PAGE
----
Flexible Labour Markets. - Benefits and Disadvantages
Flexible labour markets involve a minimum of government intervention, they are labour markets which work efficiently and are competitive. Many supply side economists argue flexible labour markets are of great importance in reducing unemployment and improving the competitiveness of the economy. Advantages:
1. Opportunity to exploit 24-hour economy
2. Contributes to an improvement in the inflation-unemployment trade off 3. Flexible wages and flexible employment helps to ensure that markets clear rapidly eliminating any excess supply or demand, so economies automatically move into long run equilibrium at potential output. 4. Higher productivity growth in the long run (which then helps to improve competitiveness) 5. Flexible employment suits more flexible life-styles
6. Stronger employment creation during an economic upturn
7. Flexibility makes the economy more attractive to inward investment 8. The economy can respond more flexibly to an external economic shock – because wages and employment are more flexible 9. Increases Labour Participation Rates: Flexible labour markets can be beneficial for workers. This is because it gives them more options of, when and where to work. This is particularly helpful for women with young children, for example, they can work part time and still look after their children. However, although flexible labour markets have created work in the part-time, service sector, there has been less success in creating permanent, full time jobs.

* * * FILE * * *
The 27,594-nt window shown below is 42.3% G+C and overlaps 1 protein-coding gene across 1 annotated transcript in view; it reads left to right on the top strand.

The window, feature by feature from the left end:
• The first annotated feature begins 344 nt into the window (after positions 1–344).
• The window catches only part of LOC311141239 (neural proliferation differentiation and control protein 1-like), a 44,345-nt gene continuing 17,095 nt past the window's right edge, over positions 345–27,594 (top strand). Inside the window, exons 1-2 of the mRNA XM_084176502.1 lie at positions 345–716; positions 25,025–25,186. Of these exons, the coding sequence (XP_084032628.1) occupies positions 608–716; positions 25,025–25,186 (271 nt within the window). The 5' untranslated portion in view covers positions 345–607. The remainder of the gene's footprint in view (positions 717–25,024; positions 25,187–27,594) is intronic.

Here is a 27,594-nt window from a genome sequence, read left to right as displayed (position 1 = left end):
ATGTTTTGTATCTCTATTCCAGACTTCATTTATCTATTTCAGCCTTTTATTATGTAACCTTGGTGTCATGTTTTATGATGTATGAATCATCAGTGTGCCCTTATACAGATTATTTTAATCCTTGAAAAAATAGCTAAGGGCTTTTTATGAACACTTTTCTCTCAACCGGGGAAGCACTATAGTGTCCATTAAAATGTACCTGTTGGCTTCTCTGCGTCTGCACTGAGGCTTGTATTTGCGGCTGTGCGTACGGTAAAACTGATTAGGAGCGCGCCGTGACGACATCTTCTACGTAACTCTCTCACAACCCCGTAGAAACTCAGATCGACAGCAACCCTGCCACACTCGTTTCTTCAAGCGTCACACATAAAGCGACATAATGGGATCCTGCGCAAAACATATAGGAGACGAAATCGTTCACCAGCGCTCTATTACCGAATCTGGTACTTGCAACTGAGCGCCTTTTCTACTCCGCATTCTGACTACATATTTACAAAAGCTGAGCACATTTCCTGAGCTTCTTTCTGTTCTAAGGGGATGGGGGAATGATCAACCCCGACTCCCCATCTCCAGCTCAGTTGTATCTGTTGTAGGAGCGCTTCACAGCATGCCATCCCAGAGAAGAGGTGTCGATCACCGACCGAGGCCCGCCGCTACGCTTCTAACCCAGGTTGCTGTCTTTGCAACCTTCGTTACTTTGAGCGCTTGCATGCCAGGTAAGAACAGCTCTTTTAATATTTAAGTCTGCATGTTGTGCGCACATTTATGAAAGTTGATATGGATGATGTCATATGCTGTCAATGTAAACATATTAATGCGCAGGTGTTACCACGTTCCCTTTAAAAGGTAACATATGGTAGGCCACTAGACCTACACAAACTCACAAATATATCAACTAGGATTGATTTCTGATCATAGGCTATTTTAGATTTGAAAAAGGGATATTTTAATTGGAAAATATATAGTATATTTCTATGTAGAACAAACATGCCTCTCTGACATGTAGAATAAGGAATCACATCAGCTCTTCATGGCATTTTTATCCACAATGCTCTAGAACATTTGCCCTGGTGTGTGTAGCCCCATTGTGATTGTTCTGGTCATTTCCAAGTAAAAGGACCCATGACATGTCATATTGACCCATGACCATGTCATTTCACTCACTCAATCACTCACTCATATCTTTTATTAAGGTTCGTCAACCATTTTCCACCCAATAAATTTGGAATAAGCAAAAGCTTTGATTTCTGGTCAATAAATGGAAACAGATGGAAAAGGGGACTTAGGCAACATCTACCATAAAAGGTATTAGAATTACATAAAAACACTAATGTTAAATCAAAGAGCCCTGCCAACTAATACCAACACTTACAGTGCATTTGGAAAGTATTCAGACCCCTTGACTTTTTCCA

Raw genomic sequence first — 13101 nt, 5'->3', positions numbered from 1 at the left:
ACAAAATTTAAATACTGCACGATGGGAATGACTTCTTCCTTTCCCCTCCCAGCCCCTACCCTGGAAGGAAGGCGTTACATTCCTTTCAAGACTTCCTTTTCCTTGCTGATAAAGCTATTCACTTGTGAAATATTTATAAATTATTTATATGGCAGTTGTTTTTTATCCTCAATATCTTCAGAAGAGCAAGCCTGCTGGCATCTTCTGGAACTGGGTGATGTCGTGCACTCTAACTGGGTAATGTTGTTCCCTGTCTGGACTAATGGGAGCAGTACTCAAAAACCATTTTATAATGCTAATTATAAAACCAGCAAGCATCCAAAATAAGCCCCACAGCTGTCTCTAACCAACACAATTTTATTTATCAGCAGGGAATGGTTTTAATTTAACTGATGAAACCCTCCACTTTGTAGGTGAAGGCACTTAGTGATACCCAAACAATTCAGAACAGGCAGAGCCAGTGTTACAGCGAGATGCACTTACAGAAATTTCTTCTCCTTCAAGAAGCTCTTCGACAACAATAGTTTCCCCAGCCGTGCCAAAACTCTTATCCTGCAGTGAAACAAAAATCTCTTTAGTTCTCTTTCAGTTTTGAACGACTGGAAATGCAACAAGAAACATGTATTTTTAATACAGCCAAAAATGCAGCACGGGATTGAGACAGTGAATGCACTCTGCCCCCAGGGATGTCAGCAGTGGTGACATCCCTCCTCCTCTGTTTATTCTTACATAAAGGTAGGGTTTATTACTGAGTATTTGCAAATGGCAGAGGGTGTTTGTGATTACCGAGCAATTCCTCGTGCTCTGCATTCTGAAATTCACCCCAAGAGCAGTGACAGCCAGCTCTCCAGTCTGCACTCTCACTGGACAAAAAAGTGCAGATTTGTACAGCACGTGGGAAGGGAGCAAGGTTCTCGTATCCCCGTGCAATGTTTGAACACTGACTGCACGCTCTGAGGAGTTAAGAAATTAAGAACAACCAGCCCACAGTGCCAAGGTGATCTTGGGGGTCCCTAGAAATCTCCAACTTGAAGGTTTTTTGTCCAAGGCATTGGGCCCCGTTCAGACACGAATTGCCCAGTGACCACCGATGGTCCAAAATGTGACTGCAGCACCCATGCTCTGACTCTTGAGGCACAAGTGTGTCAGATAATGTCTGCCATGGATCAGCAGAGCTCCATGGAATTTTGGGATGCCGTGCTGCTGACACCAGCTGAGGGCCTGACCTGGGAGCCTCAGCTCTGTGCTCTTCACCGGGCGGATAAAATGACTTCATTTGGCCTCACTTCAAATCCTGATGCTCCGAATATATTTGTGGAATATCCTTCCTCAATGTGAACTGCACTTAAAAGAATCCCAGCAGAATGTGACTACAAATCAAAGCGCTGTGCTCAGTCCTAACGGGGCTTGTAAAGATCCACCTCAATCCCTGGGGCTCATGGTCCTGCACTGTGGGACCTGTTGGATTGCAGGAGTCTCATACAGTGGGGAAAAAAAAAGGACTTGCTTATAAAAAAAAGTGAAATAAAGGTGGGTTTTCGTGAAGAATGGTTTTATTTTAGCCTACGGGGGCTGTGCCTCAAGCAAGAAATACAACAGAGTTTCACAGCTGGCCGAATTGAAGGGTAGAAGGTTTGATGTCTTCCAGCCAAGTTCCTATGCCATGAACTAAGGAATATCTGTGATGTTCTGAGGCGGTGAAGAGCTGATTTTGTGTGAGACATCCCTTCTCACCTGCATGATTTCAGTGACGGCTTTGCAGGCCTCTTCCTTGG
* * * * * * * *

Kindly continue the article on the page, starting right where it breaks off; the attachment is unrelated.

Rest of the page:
10. Flexible labour markets help to reduce costs for firms; for example, workers can be employed when they are needed. It is not necessary to pay for workers who are not productive. This will help attract inward investment. It is argued one reason, for higher unemployment in France is that there are costs in hiring and firing workers, this reduces the incentive for firms to expand.
However, although they have some benefits, these...
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